• Sponsor Black women. “Sponsoring means when I’m not in the room, you are actively advocating for me to be able to participate more fully. Or, when you hear someone saying something racist, you speak up and say that is not appropriate. I’ve worked with her and know firsthand she is a stellar employee.”
  • Buy from Black-owned businesses. “One of the most powerful things you can do is spend money in Black-owned businesses. Virtually everything can be purchased from Black businesses.”
  • Make room for Black women to advance in the workplace. “If we are advocating for each other across racial lines, particularly when the privileged are advocating for the underrepresented, you embed a level of innovation and resilience and cultural competency and fluency into an organization that serves the mission’s goals more than homogeneity every would. If a white woman does not get a job, trust me, she will find another opportunity at another moment. But Black women are so far behind the starting line, it has been fundamentally unfair and weighted against her from birth,” Jana says—which is why there are times when a white woman should step back and make room for a Black woman to advance. “That’s really putting your money where your mouth is.”

Finally, do not stop.

“My invitation to everyone who is emerging in this moment and waking up to the reality and intensity and the atrocity of racial violence,” Jana says, is this: “I beg that you don’t give up. Do not stop until we have eliminated the fallacy of the hierarchy of human value—because if we stop and settle for something less, we are denying ourselves, our children and grandchildren the beautiful future we can absolutely guarantee if we do this work now.”

Learn more at the Conferences for Women’s new Resource Center for Confronting Racial Injustice.


Also, new this month:

  • Two-time National Book Award-winner Jesmyn Ward speaks about “Giving Voice to All” – on the latest episode of our Women Amplified podcast.
  • Also, check out the newly released sessions on Best Breakouts, an audio series featuring timeless insights from our archives including ways to expand your knowledge and make important changes to advance inclusivity and mitigate bias, better support women of color in the workplace, and how to advocate through authentic activism.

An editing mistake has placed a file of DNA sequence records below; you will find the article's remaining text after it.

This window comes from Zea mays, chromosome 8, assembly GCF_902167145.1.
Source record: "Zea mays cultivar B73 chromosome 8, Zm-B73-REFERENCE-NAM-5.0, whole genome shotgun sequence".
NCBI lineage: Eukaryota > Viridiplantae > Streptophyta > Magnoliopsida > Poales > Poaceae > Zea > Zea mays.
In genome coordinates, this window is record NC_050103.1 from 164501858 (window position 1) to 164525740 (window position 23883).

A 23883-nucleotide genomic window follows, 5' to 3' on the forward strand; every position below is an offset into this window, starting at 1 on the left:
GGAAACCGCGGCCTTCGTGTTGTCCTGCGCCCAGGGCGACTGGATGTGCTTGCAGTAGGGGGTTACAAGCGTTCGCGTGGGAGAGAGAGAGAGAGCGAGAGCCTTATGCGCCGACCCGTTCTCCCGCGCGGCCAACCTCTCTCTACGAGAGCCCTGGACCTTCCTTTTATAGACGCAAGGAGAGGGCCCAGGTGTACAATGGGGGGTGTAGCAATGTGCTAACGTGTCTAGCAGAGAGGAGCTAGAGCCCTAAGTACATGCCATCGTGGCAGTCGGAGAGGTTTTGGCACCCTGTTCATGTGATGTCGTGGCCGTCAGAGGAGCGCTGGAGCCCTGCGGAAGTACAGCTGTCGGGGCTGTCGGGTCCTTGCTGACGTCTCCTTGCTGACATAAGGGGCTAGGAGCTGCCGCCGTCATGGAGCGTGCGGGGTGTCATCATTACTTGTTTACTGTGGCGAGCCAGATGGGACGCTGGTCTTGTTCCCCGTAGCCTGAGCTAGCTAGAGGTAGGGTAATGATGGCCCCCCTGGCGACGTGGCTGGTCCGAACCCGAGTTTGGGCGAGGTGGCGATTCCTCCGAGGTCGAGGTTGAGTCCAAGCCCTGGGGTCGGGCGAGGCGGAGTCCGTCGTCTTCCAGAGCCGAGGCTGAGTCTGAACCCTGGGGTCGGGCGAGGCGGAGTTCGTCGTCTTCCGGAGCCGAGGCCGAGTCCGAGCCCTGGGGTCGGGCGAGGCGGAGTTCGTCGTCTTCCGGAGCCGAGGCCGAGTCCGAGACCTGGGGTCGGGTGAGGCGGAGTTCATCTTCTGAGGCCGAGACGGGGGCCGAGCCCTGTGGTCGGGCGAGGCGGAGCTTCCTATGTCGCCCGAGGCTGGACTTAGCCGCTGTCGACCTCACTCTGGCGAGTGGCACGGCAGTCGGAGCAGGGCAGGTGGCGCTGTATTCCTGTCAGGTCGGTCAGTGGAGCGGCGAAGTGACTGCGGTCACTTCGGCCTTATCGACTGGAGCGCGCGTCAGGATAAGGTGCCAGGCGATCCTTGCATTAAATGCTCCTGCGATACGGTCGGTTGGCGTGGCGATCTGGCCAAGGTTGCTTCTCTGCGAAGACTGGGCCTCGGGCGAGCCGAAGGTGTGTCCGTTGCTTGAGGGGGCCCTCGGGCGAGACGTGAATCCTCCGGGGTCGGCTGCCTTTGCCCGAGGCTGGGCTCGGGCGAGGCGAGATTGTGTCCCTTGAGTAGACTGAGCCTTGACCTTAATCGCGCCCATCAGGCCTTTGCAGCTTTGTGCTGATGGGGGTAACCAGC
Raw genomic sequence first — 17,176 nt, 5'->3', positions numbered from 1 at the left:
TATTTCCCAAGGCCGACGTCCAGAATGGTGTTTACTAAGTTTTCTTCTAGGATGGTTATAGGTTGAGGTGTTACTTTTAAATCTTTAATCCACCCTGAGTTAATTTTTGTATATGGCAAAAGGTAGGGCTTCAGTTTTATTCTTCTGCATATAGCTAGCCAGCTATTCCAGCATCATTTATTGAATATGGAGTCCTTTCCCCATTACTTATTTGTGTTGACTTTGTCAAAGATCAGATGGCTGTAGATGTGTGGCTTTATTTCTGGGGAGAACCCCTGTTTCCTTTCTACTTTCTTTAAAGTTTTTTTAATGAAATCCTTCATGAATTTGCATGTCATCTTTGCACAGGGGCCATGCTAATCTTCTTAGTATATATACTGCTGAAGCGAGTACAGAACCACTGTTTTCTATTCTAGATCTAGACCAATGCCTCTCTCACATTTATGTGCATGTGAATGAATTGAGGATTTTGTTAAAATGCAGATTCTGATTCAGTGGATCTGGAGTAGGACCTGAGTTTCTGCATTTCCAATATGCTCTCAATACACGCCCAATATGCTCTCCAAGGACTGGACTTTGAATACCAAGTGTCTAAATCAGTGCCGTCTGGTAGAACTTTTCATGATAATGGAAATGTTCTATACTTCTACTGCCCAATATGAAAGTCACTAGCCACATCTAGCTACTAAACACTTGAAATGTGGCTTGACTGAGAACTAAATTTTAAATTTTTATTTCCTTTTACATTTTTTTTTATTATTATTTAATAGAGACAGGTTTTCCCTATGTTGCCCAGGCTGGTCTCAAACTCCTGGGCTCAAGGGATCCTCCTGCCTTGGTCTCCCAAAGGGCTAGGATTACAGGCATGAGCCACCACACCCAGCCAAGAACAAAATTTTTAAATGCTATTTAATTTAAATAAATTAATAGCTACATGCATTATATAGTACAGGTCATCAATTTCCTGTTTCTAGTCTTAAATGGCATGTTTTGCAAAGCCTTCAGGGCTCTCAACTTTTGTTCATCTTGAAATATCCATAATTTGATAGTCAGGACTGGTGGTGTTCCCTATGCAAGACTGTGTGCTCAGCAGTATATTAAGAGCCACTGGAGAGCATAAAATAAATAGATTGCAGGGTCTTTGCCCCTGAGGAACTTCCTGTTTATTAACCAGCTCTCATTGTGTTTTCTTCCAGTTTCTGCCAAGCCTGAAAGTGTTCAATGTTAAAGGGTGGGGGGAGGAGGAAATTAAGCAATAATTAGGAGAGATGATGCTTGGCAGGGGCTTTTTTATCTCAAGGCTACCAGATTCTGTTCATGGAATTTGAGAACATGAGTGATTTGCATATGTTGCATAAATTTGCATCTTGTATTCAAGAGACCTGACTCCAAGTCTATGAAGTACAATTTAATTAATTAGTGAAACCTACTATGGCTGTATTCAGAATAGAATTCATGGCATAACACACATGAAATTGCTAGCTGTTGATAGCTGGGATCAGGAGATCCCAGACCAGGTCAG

Posted in Speaker Articles, Life on Your Terms, Communication Skills, Negotiating, Inspired Tagged , |

What’s Inspiring Me Now: With Qurate Retail Group’s Naomi Jacobs

Naomi JacobsDirector of Social Strategy & Business Development

We know that sometimes, work, family—OK, life—can get a bit challenging. That’s why we’re interested in hearing what is inspiring successful women now. Here are four things from the Qurate Retail Group’s Naomi Jacobs.  Read More

Posted in Speaker Articles, Inspired Tagged , |

What’s Inspiring Her Now: With Villanova’s Narda Quigley

Narda QuigleyBeing a well-informed person is an important part of my job as an educator and, more broadly, as a participant in our democracy—but this can be really difficult as a woman and a minority in 2019.

I try to balance out some of the toxicity that I encounter with things that inspire me—sports, books, music, art, and progressive ideas.

These divergent sources help me remember to be positive, curious, and approach my life with joy: Read More

Posted in Speaker Articles, Inspired Tagged , |

‘Walk Your Talk’ and Other Inspiring Advice from Nobelist Leymah Gbowee

Leymah Gbowee -credit Michael Angelo-200x238Since being internationally recognized for co-leading a women’s movement that ended the most recent civil war in Liberia, Leymah Gbowee has hardly rested on her (Nobel) laurels. She continues to work for women, peace and security issues, founding The Gbowee Peace Foundation to provide education to women and underprivileged youth as well as serving as a global ambassador for Oxfam International and as a member of the UNHCR High Level Advisory Group on Gender, Forced Displacement and Protection.